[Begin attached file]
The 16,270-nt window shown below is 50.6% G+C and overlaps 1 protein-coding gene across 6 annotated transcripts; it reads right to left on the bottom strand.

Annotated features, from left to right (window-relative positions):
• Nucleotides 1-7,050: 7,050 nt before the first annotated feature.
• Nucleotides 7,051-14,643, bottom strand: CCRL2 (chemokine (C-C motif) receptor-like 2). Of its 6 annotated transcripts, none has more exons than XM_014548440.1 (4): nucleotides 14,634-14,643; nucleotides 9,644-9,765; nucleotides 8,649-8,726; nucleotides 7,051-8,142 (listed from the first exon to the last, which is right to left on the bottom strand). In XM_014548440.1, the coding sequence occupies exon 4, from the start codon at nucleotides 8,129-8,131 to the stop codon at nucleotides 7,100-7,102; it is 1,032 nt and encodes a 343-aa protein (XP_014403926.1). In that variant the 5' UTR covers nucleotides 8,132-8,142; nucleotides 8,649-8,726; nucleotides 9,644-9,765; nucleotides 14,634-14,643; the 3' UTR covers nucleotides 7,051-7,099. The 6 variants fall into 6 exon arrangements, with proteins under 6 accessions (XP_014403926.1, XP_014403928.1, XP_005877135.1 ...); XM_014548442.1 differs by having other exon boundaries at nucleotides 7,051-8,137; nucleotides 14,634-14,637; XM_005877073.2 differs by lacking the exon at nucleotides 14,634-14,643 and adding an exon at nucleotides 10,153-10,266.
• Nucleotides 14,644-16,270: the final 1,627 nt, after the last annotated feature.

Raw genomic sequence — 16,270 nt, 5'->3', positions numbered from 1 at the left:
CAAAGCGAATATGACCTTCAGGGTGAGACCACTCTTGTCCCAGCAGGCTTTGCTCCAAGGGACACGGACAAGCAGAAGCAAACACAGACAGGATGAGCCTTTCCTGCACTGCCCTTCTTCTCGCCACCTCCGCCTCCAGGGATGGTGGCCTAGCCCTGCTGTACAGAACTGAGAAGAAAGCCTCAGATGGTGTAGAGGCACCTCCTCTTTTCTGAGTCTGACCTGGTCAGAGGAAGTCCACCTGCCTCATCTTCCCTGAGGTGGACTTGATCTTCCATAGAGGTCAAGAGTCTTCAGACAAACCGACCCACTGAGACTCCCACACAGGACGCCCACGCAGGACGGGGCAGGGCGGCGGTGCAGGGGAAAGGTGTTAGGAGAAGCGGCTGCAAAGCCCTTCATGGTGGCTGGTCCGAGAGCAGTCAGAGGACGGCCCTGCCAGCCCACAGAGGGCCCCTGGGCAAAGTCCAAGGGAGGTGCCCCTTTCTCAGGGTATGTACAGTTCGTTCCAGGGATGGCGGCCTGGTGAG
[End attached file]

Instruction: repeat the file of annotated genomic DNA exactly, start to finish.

The 16,270-nt window shown below is 50.6% G+C and overlaps 1 protein-coding gene across 6 annotated transcripts; it reads right to left on the bottom strand.

Annotated features, from left to right (window-relative positions):
• Nucleotides 1-7,050: 7,050 nt before the first annotated feature.
• Nucleotides 7,051-14,643, bottom strand: CCRL2 (chemokine (C-C motif) receptor-like 2). Of its 6 annotated transcripts, none has more exons than XM_014548440.1 (4): nucleotides 14,634-14,643; nucleotides 9,644-9,765; nucleotides 8,649-8,726; nucleotides 7,051-8,142 (listed from the first exon to the last, which is right to left on the bottom strand). In XM_014548440.1, the coding sequence occupies exon 4, from the start codon at nucleotides 8,129-8,131 to the stop codon at nucleotides 7,100-7,102; it is 1,032 nt and encodes a 343-aa protein (XP_014403926.1). In that variant the 5' UTR covers nucleotides 8,132-8,142; nucleotides 8,649-8,726; nucleotides 9,644-9,765; nucleotides 14,634-14,643; the 3' UTR covers nucleotides 7,051-7,099. The 6 variants fall into 6 exon arrangements, with proteins under 6 accessions (XP_014403926.1, XP_014403928.1, XP_005877135.1 ...); XM_014548442.1 differs by having other exon boundaries at nucleotides 7,051-8,137; nucleotides 14,634-14,637; XM_005877073.2 differs by lacking the exon at nucleotides 14,634-14,643 and adding an exon at nucleotides 10,153-10,266.
• Nucleotides 14,644-16,270: the final 1,627 nt, after the last annotated feature.

Raw genomic sequence — 16,270 nt, 5'->3', positions numbered from 1 at the left:
CAAAGCGAATATGACCTTCAGGGTGAGACCACTCTTGTCCCAGCAGGCTTTGCTCCAAGGGACACGGACAAGCAGAAGCAAACACAGACAGGATGAGCCTTTCCTGCACTGCCCTTCTTCTCGCCACCTCCGCCTCCAGGGATGGTGGCCTAGCCCTGCTGTACAGAACTGAGAAGAAAGCCTCAGATGGTGTAGAGGCACCTCCTCTTTTCTGAGTCTGACCTGGTCAGAGGAAGTCCACCTGCCTCATCTTCCCTGAGGTGGACTTGATCTTCCATAGAGGTCAAGAGTCTTCAGACAAACCGACCCACTGAGACTCCCACACAGGACGCCCACGCAGGACGGGGCAGGGCGGCGGTGCAGGGGAAAGGTGTTAGGAGAAGCGGCTGCAAAGCCCTTCATGGTGGCTGGTCCGAGAGCAGTCAGAGGACGGCCCTGCCAGCCCACAGAGGGCCCCTGGGCAAAGTCCAAGGGAGGTGCCCCTTTCTCAGGGTATGTACAGTTCGTTCCAGGGATGGCGGCCTGGTGAG